Normally, $15 million a year doesn’t buy you much in the federal government. A notable exception is the Effective Health Care Program at the Agency for Healthcare Research and Quality (AHRQ). Drug manufacturers, device makers, health plans, state Medicaid agencies, Wall Street analysts, physicians, and patient groups should all follow it closely.

The Medicare Modernization Act of 2003 (MMA) authorized AHRQ to conduct and support research on outcomes, comparative clinical effectiveness, and appropriateness of pharmaceuticals, devices, and health care services. With a modest budget, a tiny but dedicated staff, and partnerships with top research institutions, AHRQ’s Effective Health Care Program involves three approaches to research the comparative effectiveness of different medical treatments, drug therapies, and clinical practices:

1. Review and Synthesize Knowledge: AHRQ’s network of 12 Evidence-based Practice Centers systematically review published and unpublished scientific evidence on what is known. Given the huge volume of studies and journal articles produced every year, it is next to impossible for providers, payors, and other key decision makers to keep up and even harder for them to thoughtfully weigh the evidence. AHRQ and its research partners synthesize the science and build a meaningful evidence base.

2. Promote and Generate New Knowledge: The DEcIDE Research Network studies new scientific evidence and analytic tools in an accelerated and practical format. DEcIDE stands for “Developing Evidence to Inform Decisions about Effectiveness.” Comprised of 13 university research centers and think tanks, the DEcIDE network conducts accelerated practical studies about the comparative clinical effectiveness, safety, and appropriateness of specific health care services, drugs, and devices. In other words, what works best for patients.

3. Compile Findings and Translate and Disseminate Knowledge to Decision Makers: AHRQ’s John M. Eisenberg Clinical Decisions and Communications Science Center takes the research results and transform them into into a variety of useful, actionable formats for stakeholders (e.g., providers, payors, purchasers, patients, manufacturers). Specifically, these include (a) consumer guides (short summaries of health care research that can help with decisions about treatments), (b) clinician guides (brief evidence summaries to assist clinical decision making), (c) policymaker guides (short reports of research evidence for use in health care policy making), and (d) white papers on state-of-the-art concepts in health communication.

The past couple years, the initiative has focused on ten priority health care conditions, selected because of their high impact on Medicare, Medicaid, SCHIP, and other federal health programs:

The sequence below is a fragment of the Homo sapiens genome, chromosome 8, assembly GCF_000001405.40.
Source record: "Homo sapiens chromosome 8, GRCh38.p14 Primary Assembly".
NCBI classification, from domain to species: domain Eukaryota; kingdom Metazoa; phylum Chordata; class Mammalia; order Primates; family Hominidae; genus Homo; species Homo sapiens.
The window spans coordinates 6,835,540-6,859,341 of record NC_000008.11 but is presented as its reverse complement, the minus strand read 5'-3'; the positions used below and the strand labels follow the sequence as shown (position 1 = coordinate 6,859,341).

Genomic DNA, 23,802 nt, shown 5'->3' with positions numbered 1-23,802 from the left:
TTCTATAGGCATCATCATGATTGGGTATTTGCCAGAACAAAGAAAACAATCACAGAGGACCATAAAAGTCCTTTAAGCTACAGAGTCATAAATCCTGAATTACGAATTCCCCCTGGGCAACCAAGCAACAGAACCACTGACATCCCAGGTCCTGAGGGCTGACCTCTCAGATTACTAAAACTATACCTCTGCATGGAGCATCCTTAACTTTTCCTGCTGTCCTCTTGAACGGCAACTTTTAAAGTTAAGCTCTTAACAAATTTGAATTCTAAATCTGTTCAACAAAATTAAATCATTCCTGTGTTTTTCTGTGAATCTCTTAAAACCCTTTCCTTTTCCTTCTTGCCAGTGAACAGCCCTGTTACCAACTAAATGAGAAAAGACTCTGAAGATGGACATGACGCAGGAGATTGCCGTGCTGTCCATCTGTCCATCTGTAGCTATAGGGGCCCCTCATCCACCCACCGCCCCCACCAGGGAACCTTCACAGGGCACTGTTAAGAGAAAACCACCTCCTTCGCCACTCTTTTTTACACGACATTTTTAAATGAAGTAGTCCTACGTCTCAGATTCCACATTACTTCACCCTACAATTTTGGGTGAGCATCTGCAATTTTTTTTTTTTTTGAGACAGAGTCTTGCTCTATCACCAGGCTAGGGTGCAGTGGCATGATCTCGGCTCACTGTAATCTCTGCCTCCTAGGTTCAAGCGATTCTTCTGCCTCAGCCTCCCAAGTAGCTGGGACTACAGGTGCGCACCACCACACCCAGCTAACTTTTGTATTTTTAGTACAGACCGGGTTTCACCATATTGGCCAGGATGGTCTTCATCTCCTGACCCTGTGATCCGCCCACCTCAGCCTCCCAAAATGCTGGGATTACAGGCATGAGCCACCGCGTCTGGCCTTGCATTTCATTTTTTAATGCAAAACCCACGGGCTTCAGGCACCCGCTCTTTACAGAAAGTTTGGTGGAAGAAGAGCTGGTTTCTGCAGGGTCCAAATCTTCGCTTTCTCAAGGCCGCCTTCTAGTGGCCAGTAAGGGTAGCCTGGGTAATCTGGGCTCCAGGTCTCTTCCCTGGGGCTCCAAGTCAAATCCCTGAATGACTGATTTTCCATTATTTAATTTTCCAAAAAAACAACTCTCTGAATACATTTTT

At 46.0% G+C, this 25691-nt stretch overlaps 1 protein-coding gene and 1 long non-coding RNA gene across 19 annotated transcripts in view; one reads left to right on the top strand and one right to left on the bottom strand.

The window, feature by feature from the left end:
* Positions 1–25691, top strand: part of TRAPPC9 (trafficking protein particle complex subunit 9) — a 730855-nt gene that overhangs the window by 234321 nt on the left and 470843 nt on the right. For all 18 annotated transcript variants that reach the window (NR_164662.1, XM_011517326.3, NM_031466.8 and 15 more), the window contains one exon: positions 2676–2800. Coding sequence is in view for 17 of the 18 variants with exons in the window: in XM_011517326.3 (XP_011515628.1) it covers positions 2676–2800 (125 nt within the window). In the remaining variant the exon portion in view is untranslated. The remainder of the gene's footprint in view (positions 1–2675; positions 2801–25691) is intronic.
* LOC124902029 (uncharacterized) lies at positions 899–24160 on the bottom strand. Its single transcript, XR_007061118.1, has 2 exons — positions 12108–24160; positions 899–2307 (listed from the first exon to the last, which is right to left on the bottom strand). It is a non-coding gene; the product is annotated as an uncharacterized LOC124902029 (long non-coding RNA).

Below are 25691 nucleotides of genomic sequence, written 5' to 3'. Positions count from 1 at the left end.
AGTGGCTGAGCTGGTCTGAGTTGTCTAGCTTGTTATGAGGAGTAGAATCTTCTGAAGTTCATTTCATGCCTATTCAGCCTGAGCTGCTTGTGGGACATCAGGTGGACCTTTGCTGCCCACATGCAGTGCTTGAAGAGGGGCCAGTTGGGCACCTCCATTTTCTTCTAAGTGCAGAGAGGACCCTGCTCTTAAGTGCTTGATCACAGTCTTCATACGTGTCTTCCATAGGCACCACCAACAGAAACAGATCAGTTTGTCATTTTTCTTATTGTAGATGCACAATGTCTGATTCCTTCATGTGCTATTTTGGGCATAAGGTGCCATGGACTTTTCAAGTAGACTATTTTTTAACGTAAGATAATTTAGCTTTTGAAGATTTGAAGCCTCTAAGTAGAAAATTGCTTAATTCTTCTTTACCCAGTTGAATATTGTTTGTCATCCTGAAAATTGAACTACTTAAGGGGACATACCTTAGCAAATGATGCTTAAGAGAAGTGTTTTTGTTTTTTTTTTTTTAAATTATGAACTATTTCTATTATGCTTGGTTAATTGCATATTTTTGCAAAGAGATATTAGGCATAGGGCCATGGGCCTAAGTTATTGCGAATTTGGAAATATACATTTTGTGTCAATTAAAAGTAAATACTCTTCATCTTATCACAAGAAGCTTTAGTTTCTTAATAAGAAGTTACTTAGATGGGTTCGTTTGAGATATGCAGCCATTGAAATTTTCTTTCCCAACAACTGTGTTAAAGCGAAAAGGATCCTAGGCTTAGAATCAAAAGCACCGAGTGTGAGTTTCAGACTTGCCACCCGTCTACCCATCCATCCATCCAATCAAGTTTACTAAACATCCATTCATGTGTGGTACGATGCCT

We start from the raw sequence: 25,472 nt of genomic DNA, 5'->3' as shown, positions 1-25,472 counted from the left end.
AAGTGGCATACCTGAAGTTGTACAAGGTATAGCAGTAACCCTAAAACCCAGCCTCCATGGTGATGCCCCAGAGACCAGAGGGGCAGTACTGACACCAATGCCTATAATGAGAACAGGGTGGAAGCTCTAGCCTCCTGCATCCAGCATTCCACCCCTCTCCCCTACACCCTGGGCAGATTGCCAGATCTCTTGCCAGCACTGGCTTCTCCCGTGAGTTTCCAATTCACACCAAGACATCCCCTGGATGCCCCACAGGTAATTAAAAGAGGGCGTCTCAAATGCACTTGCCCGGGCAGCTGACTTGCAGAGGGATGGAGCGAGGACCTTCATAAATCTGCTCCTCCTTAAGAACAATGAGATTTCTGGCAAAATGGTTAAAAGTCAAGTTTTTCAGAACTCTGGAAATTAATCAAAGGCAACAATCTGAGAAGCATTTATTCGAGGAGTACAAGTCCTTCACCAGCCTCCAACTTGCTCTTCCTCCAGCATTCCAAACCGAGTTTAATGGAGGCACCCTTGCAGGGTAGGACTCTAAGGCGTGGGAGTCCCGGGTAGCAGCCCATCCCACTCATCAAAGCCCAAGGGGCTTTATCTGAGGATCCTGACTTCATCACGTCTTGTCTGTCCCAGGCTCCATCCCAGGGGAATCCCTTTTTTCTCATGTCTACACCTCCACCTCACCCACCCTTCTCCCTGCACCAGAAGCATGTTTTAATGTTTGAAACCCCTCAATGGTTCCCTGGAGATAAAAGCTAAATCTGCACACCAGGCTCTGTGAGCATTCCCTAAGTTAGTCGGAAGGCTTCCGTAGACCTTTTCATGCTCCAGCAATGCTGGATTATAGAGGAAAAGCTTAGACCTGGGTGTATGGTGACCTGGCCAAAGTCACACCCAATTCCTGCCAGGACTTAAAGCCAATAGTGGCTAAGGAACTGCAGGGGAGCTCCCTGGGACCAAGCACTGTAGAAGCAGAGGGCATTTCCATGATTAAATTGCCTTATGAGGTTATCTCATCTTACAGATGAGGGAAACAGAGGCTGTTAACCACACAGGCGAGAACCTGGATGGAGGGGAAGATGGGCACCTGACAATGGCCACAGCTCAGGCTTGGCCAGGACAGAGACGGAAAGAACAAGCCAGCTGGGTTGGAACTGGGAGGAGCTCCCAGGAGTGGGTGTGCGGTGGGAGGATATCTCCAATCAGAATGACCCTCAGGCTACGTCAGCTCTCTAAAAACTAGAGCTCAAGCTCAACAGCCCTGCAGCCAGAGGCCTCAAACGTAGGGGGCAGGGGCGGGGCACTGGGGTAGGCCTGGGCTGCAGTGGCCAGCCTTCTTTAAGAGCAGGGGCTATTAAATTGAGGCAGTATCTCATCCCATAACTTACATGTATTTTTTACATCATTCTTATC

• Arthritis and non-traumatic joint disorders
  • Cancer
  • Chronic obstructive pulmonary disease and asthma
  • Dementia including Alzheimer’s disease
  • Depression and other mood disorders
  • Diabetes mellitus
  • Ischemic heart disease
  • Peptic ulcer disease and dyspepsia
  • Pneumonia
  • Stroke and hypertension

Later this year, AHRQ will entertain nominations for other priority conditions.

Here’s a sampling of the excellent work already generated. For a directory of these reports, with free access in PDF format, click here:

  • Medication Therapy Management Programs in Medicare Part D Prescription Drug Plans
  • Comparative Effectiveness of Second-Generation Antidepressants in the Pharmacologic Treatment of Adult Depression
  • Efficacy and Comparative Effectiveness of Off-Label Use of Atypical Antipsychotics
  • Comparative Effectiveness of Management Strategies for Renal Artery Stenosis
  • Comparative Effectiveness and Safety of Analgesics for Osteoarthritis
  • Comparative Effectiveness of Epoetin and Darbepoetin for Managing Anemia in Patients Undergoing Cancer Treatment
  • Effectiveness of Noninvasive Diagnostic Tests for Breast Abnormalities
  • Comparative Effectiveness of Management Strategies for Gastroesophageal Reflux Disease

The Effective Health Care Program has 40 other reports in the works, covering a wide range of topics. These include more comparative effectiveness reviews of specific drugs as well as tools to measure quality, reduce errors, and monitor therapies. To get notified when new research becomes available, sign up for AHRQ’s email list.